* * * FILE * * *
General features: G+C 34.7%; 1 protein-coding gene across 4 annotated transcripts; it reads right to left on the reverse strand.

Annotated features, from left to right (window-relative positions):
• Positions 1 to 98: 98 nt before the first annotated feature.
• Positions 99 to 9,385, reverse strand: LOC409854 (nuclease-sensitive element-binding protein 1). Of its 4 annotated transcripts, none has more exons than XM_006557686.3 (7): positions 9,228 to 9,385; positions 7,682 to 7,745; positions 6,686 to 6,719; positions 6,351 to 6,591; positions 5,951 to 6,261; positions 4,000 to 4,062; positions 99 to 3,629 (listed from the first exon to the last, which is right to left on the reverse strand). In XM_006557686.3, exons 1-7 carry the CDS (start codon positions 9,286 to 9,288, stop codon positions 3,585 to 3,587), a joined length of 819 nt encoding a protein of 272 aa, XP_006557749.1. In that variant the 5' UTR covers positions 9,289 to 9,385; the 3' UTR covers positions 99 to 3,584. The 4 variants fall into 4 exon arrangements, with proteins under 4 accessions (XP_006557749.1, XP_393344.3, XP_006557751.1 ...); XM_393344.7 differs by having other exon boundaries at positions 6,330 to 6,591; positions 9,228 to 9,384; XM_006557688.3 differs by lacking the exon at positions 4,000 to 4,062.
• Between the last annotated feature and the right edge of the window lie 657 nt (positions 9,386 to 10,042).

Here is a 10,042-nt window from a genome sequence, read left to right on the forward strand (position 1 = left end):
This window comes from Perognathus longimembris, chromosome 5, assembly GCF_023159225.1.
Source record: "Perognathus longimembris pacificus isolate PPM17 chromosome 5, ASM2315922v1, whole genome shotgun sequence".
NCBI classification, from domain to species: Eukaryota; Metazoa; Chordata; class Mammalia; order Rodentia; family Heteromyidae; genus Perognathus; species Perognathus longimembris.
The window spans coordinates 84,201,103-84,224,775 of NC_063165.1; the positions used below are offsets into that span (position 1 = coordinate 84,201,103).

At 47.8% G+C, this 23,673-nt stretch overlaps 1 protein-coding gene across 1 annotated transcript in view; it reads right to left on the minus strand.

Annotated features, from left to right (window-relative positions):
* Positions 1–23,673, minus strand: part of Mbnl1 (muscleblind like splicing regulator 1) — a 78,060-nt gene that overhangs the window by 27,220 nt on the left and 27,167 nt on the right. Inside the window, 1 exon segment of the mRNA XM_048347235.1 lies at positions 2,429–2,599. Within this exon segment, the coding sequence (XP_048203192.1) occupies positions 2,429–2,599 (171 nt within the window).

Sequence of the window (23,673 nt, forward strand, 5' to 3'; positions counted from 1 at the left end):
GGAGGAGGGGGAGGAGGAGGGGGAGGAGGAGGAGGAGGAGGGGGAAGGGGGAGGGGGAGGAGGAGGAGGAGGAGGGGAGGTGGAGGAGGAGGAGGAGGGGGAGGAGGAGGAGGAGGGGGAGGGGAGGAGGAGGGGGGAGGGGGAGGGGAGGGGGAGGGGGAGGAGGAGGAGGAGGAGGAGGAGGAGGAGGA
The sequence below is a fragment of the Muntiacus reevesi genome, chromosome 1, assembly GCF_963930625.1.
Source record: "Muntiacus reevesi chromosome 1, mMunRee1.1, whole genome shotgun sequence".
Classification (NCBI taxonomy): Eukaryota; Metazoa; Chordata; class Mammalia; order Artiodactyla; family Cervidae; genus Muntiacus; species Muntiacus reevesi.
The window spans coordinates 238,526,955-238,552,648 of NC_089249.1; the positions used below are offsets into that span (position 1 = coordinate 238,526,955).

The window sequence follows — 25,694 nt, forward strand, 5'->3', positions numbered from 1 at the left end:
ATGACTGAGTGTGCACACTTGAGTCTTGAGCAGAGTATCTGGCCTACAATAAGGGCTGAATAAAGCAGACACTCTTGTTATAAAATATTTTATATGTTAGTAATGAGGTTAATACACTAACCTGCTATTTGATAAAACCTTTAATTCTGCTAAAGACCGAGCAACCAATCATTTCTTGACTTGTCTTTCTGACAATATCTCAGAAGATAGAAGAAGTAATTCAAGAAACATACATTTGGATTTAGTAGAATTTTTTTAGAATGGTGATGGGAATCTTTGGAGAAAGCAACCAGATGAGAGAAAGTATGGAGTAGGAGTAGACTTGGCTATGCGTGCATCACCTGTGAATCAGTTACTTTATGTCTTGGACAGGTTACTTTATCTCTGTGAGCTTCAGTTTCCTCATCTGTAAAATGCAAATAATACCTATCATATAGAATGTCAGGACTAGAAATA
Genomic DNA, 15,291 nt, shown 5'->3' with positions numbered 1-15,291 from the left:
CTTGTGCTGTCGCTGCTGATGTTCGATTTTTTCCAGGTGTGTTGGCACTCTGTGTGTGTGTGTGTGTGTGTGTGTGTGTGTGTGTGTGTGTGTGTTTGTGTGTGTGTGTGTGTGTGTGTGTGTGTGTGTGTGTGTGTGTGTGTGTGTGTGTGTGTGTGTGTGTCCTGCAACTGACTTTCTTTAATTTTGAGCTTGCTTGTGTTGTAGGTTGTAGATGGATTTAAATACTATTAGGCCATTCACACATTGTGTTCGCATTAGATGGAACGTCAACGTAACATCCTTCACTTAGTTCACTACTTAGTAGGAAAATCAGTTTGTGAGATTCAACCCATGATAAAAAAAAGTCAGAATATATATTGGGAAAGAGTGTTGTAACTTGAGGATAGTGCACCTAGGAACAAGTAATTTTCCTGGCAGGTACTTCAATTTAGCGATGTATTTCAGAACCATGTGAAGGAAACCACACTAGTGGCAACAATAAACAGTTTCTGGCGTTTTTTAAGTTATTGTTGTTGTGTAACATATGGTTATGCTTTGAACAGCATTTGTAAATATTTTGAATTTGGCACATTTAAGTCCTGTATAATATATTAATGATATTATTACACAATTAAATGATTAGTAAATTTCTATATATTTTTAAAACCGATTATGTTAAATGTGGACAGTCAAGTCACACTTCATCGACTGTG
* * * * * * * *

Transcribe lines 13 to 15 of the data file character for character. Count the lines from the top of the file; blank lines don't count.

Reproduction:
* Positions 1–23,673, minus strand: part of Mbnl1 (muscleblind like splicing regulator 1) — a 78,060-nt gene that overhangs the window by 27,220 nt on the left and 27,167 nt on the right. Inside the window, 1 exon segment of the mRNA XM_048347235.1 lies at positions 2,429–2,599. Within this exon segment, the coding sequence (XP_048203192.1) occupies positions 2,429–2,599 (171 nt within the window).

Sequence of the window (23,673 nt, forward strand, 5' to 3'; positions counted from 1 at the left end):
GGAGGAGGGGGAGGAGGAGGGGGAGGAGGAGGAGGAGGAGGGGGAAGGGGGAGGGGGAGGAGGAGGAGGAGGAGGGGAGGTGGAGGAGGAGGAGGAGGGGGAGGAGGAGGAGGAGGGGGAGGGGAGGAGGAGGGGGGAGGGGGAGGGGAGGGGGAGGGGGAGGAGGAGGAGGAGGAGGAGGAGGAGGAGGA